Little is known about whether excessive alcohol consumption in teenage years leads to permanent changes to the brain. However, there is evidence that excessive drinking (more than 4 standard drinks on a single occasion) can lead to young people taking risks and putting themselves in dangerous situations, such as drink driving and having unsafe sex.

Cannabis and the developing brain

Cannabis acts as a central nervous system depressant that also alters sensory perception.

THC (delta-9 tetrahydrocannabinol) is the active ingredient in cannabis which is responsible for the mood-altering effects which can make people feel high. Synthetic cannabis functions in a similar way to THC.

Cannabis can affect memory and attention, which can interfere with your ability to take in and remember new information. This can affect everyday life, particularly when learning something new or doing something difficult.

Using cannabis regularly when you are young and your body is still developing increases your body's exposure to the harms associated with cannabis use, such as a higher risk of respiratory illness.

Cannabis use can affect mental processing and if cannabis is used heavily over many years, persistent problems with memory, attention and the ability to handle complex information may be experienced.

Early and heavy cannabis use may affect your choices and options in life, leading to impact on social and physical wellbeing (Cannabis Facts for Young People. National Cannabis Prevention and Information Centre, October 2011).

MDMA and the developing brain

Methylene DioxyMethAmphetamine (MDMA) – also called ecstasy – is a derivative of amphetamine and has both stimulant and hallucinogenic properties. Stimulants speed up the central nervous system and brain, and hallucinogens can cause people to see, hear, feel or smell things that do not exist.

The effects of MDMA can start within an hour and typically last up to about six hours. Some effects may continue for up to 32 hours.

MDMA affects your brain by increasing the activity of neurotransmitters (the chemical messengers of brain cells): serotonin, dopamine, and norepinephrine.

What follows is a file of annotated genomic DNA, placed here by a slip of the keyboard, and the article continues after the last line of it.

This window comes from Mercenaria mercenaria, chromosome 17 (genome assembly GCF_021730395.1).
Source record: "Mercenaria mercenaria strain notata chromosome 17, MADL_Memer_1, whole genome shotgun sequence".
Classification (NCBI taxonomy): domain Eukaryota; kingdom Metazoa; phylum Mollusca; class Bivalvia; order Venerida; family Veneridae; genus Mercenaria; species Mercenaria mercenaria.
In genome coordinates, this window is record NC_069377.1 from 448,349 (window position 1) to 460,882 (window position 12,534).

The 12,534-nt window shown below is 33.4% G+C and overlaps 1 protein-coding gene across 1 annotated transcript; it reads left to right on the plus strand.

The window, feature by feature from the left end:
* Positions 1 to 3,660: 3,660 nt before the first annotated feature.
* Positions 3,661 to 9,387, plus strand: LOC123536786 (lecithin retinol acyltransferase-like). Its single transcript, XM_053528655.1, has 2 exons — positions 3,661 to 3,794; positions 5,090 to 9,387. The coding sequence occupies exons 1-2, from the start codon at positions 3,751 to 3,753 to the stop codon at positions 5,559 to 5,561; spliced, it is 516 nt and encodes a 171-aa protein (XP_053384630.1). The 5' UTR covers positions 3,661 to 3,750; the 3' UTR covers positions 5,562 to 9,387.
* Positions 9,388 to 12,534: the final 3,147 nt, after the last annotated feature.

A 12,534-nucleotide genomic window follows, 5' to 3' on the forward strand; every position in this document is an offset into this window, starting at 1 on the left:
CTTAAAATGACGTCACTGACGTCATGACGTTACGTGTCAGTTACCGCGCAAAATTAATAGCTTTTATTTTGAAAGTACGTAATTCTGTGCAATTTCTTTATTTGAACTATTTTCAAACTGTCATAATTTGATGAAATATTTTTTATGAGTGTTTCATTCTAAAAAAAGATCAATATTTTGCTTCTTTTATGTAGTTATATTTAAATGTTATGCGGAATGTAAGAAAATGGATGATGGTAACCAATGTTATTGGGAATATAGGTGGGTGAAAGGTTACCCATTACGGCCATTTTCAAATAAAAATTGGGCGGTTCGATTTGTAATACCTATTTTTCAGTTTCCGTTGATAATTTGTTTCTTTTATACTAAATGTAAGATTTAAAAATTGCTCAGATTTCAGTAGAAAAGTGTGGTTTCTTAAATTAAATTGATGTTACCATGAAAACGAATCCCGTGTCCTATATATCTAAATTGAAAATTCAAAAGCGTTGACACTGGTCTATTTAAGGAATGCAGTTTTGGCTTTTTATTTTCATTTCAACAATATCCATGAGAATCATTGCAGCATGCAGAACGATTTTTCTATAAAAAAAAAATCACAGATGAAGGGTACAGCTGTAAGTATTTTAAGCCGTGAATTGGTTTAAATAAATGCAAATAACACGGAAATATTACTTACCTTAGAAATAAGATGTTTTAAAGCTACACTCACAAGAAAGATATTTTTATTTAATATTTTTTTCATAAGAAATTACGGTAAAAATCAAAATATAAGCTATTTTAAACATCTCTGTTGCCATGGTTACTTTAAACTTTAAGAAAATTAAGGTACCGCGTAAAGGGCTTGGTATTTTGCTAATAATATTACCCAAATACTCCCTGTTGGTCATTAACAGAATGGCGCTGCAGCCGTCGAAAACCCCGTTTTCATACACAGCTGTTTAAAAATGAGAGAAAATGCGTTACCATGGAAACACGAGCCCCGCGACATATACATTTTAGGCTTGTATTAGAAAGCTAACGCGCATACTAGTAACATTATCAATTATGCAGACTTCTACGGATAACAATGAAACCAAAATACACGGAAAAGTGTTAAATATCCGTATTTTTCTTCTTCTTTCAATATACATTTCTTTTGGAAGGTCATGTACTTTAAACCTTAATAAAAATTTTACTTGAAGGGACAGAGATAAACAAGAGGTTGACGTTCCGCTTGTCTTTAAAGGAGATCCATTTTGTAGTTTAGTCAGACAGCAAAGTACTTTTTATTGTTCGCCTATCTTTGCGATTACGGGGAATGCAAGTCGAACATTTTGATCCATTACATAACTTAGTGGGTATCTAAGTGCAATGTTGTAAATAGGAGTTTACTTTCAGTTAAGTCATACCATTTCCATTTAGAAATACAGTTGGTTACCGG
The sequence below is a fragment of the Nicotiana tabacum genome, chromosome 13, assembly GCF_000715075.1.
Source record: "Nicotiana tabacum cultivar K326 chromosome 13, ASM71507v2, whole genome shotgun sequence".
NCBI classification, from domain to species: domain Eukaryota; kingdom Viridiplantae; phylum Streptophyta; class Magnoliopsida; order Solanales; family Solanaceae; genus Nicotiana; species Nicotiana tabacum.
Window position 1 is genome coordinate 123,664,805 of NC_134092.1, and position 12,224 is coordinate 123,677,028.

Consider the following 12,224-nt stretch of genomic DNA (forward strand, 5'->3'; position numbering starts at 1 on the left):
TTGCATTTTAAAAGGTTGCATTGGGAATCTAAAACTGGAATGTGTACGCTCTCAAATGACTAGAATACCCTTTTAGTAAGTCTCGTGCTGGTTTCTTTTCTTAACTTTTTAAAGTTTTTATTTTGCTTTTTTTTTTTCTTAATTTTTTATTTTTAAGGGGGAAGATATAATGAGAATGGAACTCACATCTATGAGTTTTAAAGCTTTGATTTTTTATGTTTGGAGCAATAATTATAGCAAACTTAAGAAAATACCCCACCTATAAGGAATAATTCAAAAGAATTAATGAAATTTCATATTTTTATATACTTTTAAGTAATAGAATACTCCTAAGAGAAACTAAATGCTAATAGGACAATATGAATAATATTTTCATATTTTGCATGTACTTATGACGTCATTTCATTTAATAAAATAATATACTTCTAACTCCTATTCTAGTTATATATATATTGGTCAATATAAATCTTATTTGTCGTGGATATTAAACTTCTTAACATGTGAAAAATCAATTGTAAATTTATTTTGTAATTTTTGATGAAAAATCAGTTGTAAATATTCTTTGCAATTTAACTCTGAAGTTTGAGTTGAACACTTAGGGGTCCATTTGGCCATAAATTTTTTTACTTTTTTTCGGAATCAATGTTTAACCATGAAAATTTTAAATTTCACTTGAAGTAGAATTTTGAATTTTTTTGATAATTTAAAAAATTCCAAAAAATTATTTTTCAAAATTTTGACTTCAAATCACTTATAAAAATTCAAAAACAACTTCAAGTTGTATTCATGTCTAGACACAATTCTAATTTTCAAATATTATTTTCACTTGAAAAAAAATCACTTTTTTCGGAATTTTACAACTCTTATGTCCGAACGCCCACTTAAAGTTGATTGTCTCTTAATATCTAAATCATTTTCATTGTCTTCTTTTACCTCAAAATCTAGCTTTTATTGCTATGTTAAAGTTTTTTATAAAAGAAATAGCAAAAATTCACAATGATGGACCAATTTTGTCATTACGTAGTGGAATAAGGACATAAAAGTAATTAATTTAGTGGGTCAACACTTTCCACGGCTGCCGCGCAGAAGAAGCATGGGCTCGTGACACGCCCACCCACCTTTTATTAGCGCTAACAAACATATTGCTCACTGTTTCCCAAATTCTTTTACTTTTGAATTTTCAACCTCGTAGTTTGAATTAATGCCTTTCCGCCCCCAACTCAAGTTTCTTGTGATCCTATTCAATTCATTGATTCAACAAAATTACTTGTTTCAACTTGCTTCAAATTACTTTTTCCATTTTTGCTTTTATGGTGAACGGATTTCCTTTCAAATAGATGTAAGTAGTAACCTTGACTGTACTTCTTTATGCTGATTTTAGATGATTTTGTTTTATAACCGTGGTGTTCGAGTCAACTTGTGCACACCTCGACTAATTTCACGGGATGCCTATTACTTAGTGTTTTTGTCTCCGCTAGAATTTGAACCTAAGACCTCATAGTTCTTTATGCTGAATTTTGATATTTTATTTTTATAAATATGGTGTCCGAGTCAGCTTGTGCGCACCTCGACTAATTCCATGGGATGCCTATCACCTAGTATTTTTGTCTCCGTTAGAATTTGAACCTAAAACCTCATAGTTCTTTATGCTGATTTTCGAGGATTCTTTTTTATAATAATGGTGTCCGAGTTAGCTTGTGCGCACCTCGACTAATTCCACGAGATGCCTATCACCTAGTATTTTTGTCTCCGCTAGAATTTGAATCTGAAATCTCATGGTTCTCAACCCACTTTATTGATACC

Serotonin regulates mood, sleep, pain, appetite, and other behaviours. MDMA causes mood-elevating effects by releasing large amounts of serotonin. This release depletes the brain's supply of serotonin and some people can feel down or anxious the day after taking MDMA. Known as the 'come down', this may include sleep problems, feeling depressed and finding it hard to concentrate and can last for several days.

MDMA may cause an increase in body temperature (hyperthermia) and dehydration. A body temperature of 40 degrees Celsius or higher is life-threatening. Some symptoms of over-heating include confusion, nausea or vomiting and rapid breathing.  MDMA can also cause fluid retention and water intoxication, which can also be life threatening.

Mixing MDMA with alcohol or other drugs is also dangerous, mixing drugs can cause people to feel unwell and put their health and life in danger. Some drug interactions are of particular concern, they are:

  • MDMA and some of painkillers or antidepressants can lead to serotonin toxicity which can be fatal
  • MDMA, methamphetamine (ice and speed) and cocaine are all stimulants so if either drug are taken together the effects can be very unpleasant or lead to an overdose
  • MDMA with alcohol raises blood pressure and body temperature and increases the chance of dehydration and confusion, which could lead to taking more MDMA and the increased risk of overdose

If someone shows the following signs of MDMA / ecstasy overdose an ambulance should be called immediately on Triple Zero (000).

  • Feeling really hot / overheating
  • Rigid muscles, tremors or spasms
  • Clenched jaw
  • Confusion or disorientation
  • Difficulty walking
  • Severe agitation or panic
  • Having difficulty breathing
  • Fast racing pulse / heart
  • Vomiting
  • Seizure
  • Unconsciousness

Alcohol, antidepressants and the developing brain

Antidepressants are prescribed to help treat mental health problems, like depression and anxiety. These medicines target neurotransmitters (chemical messengers) in the brain linked to low mood, such as serotonin, noradrenaline and dopamine.

Common antidepressants are 'selective serotonin reuptake inhibitors' (SSRIs), also known by brand names, like Lexapro, Cipramil and Prozac. SSRIs help increase the levels of serotonin in the brain by blocking the recycling of serotonin from the space between nerve cells (see image below).